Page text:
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Lightweight Horse-Drawn Tillage Tools
Ann Siri has more than 30 years of experience with draft horses, using them for almost every kind of job around her off-grid farm and machine shop. A few years ago she decided they needed lighter, easier-to-handle horse-drawn tillage tools, so she and her partner Mike Holmberg started making them.
  With a large garden that was too small for a tractor, but too big to work by hand, Siri had a personal desire for better draft tillage tools. She felt most tools on the market were too heavy and usually built for 2 and 3-horse teams.
  “I wanted something that could be an asset for home gardeners like myself,” says Siri. “I made it ergonomic and light enough that it can be used with miniature horses for an hour of cultivating. At the same time, it’s tough enough it can be used with one or two full-size draft horses.”
  Anny’s All-In-One is made with high grade and hardened steel. At 76 lbs., the basic body with a single ripper tooth is easily moved in and out of the field or tossed in the back of a truck.
  Two wheels mounted to the front end of the frame make it even easier to move. They can be quickly adjusted for height and row width.
  “When you get to the end of a row or have to travel over a path or across a road, just lift up on the handle. You don’t have to lay the tool on its side to drag it across,” says Siri.
  The handlebars and the hitching point can be easily adjusted to keep operator and horse off the row. The handlebars also are height adjustable on-the-go. The offset, combined with the light weight, makes the All-In-One ideal for tilling inside hoop houses, adds Siri.
  The adjustable handlebar makes it easy to work at a comfortable height. Tool angle is also adjustable. To raise the plow point at the end of a row, simply push down on the handlebars, and the point rides out of the ground.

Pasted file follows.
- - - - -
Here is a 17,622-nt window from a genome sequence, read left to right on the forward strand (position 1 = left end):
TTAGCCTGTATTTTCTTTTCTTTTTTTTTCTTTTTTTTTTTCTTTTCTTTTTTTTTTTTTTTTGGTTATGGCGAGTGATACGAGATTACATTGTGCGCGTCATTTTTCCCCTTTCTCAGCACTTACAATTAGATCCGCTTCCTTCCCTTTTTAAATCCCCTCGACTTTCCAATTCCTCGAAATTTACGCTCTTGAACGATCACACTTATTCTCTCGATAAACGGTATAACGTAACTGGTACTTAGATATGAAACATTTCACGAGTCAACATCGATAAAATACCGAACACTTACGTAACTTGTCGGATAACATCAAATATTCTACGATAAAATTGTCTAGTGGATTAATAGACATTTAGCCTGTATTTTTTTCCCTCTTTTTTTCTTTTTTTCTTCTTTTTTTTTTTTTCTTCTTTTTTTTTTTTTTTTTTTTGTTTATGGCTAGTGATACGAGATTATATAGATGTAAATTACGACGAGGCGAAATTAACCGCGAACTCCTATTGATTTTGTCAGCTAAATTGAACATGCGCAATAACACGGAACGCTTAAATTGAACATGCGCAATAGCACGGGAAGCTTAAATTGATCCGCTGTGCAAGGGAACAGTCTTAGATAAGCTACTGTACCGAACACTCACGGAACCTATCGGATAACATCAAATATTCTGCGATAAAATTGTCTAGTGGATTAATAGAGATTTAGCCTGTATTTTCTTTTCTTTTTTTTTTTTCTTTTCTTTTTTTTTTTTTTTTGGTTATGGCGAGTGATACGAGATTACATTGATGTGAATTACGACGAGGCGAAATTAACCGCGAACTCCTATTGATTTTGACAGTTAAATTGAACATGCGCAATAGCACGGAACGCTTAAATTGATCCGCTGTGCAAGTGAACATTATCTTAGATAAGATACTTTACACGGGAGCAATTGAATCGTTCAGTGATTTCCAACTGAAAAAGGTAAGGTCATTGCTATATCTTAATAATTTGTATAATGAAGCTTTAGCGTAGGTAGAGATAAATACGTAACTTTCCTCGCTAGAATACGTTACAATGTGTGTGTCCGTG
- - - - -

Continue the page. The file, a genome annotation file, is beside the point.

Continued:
“People plowing with horses always seem to have to bend over, pushing on the plow,” says Siri. “With the adjustable handle, you can stand up while working and get just the right pressure and angle on the tool.”
  Siri uses a receiver hitch design for easy mounting of tools. They include a cultivator, hiller bar with 10 or 14-in. shanks, ripper tooth, 6 or 8-in. furrowers, a potato digger with shovel or shank, a finger weeder and 36 or 40-in. dirt rakes.
  “I hope to do even more tools if I can find the design time,” says Siri.
  Siri originally built the All-In-One for a client and then for her own use. When she took it to a horsepower clinic in Oregon, she discovered interest was high among those who tried it.
  “After getting orders for a couple, I decided to try marketing it,” says Siri.
  The All-In-One’s main body with a ripper tooth is priced at $2,250. Other tools vary from a 6-in. furrower (plow share) for $60 to a complete single row cultivator for $575.  
  Contact: FARM SHOW Followup, Ann Siri and Mike Holmberg, P.O. Box 369, Philo, Calif. 95466 (ph 707 895-2582; info@siriholmberg.com; www.siriholmberg.com).

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2014 - Volume #38, Issue #2